Have a read through our editor’s latest choice book and his take on it.
‘West’ by Carys Davies
Deeply engaging and wonderfully written, Carys Davies’ short debut novel, West, is a tiny masterpiece. The story follows a European settler in early 19th-century America who is searching for the dinosaurs he is convinced may still be wandering around in the uncharted territories of the west. A mythical tale that is a recasting of the Orpheus fable, with a large dollop of Cervantes, the author of Don Quixote, mixed in; West tackles gargantuan themes, such as extinction, colonialism, heartache, love, and isolation – with a profound sense of humour and a gentle touch.
Scenes twinkle with wry comedy, hazards loom, and ordeals are confronted in the midst of spectacular landscapes. It is a book that captivates from page one, with the reader immediately drawn into the world of West’s hero, Cy. In addition to the story itself, it is also possible to learn a good deal about life in the United States during those times; its day-to-day challenges, the slow pace of life – so completely different from today – and the numerous difficulties associated with travelling long distances.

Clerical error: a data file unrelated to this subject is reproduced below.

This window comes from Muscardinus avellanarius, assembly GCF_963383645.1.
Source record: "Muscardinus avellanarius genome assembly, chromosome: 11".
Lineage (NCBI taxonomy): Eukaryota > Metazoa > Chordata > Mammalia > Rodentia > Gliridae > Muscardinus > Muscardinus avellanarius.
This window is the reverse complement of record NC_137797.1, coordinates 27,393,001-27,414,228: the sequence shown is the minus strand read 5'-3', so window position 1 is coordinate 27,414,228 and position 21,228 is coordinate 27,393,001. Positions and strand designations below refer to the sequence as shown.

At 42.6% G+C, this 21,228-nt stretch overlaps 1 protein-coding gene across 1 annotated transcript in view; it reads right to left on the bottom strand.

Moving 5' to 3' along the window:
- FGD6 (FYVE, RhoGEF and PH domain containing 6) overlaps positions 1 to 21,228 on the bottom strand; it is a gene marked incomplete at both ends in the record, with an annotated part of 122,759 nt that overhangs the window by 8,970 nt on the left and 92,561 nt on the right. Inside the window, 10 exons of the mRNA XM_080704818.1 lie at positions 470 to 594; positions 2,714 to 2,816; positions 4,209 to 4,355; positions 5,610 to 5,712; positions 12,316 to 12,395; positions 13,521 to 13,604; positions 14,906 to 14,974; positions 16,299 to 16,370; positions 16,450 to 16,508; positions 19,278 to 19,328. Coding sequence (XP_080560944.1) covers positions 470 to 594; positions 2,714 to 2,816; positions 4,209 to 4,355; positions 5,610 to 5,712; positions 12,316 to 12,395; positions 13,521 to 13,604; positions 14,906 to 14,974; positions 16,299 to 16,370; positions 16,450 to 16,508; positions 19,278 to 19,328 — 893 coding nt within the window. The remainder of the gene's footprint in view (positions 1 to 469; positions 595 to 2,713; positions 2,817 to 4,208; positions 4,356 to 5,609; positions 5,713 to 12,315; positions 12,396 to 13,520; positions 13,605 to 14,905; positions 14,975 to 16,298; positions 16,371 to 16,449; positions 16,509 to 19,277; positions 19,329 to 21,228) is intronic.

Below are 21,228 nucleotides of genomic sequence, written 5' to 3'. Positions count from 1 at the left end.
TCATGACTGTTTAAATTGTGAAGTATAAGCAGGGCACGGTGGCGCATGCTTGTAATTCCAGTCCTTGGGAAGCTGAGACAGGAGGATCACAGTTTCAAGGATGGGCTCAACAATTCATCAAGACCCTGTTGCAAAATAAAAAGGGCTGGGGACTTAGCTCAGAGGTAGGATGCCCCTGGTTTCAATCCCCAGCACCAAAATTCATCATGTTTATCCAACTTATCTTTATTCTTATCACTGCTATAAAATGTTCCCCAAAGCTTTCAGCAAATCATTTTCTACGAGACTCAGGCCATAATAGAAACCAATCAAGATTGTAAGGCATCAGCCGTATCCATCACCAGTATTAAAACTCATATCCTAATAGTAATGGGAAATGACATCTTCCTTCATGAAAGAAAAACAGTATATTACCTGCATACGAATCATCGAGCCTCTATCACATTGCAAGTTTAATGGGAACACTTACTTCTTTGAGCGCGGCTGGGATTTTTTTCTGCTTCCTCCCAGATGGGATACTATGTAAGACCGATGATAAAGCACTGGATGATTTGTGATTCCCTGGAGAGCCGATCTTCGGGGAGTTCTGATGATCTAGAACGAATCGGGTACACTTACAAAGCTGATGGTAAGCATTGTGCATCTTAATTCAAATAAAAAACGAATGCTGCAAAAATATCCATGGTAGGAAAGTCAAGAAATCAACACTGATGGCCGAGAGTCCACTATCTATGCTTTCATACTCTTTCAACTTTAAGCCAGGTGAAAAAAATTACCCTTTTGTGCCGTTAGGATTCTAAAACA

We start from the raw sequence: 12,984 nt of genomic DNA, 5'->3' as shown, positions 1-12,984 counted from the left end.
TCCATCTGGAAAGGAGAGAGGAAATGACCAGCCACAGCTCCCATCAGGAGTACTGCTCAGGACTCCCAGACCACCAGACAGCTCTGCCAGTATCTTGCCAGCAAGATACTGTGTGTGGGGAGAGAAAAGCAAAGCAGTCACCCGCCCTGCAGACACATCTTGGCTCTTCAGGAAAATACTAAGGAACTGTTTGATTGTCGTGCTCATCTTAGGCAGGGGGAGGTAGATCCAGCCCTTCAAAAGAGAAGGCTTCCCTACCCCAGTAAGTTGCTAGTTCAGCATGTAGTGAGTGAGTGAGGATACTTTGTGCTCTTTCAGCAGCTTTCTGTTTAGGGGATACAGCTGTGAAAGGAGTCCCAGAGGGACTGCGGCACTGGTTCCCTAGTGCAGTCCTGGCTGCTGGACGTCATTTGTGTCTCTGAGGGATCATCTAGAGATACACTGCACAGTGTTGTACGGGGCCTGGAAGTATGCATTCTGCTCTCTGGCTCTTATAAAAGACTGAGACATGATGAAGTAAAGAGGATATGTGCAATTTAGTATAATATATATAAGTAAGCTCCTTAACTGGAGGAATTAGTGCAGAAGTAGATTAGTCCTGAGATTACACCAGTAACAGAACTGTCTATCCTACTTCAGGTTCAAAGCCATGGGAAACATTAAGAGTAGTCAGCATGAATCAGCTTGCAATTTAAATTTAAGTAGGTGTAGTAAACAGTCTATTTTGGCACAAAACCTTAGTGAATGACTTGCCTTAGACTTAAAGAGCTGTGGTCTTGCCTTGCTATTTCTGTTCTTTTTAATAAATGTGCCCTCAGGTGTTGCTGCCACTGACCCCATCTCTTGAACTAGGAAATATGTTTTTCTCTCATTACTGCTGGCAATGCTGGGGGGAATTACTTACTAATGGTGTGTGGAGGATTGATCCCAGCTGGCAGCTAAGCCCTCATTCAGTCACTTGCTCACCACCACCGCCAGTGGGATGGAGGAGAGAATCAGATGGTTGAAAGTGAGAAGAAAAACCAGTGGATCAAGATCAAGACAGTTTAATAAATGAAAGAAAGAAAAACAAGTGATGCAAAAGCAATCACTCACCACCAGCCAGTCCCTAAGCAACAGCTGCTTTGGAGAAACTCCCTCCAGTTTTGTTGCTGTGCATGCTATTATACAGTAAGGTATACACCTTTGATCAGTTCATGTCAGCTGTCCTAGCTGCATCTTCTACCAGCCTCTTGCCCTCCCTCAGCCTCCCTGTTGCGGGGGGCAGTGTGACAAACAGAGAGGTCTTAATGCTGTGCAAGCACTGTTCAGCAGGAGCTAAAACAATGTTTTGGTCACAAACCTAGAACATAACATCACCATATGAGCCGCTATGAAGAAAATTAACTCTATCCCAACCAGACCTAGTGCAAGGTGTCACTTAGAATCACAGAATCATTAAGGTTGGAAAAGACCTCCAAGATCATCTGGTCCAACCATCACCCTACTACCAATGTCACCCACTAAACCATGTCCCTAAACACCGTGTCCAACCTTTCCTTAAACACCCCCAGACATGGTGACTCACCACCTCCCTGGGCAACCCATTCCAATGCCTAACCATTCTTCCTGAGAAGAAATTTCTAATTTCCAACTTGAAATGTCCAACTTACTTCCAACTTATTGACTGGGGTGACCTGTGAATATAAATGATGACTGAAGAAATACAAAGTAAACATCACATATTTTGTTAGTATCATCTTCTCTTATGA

West is a beautifully written book from one of the leading storytellers of our time, for although this is Carys Davies’ first published novel, her two collections of short stories, Some New Ambush and The Redemption of Galen Pike, have won the 2015 Frank O’Connor International Short Story Award and the 2015 Jerwood Fiction Uncovered Prize respectively. She is also the recipient of the Royal Society of Literature’s V.S. Pritchett Prize, the Society of Authors’ Olive Cook Short Story Award, and a Cullman Fellowship at the New York Public Library.
The only puzzle with this book is how on earth she manages to create such an enduring story in just 150 pages – but she does!
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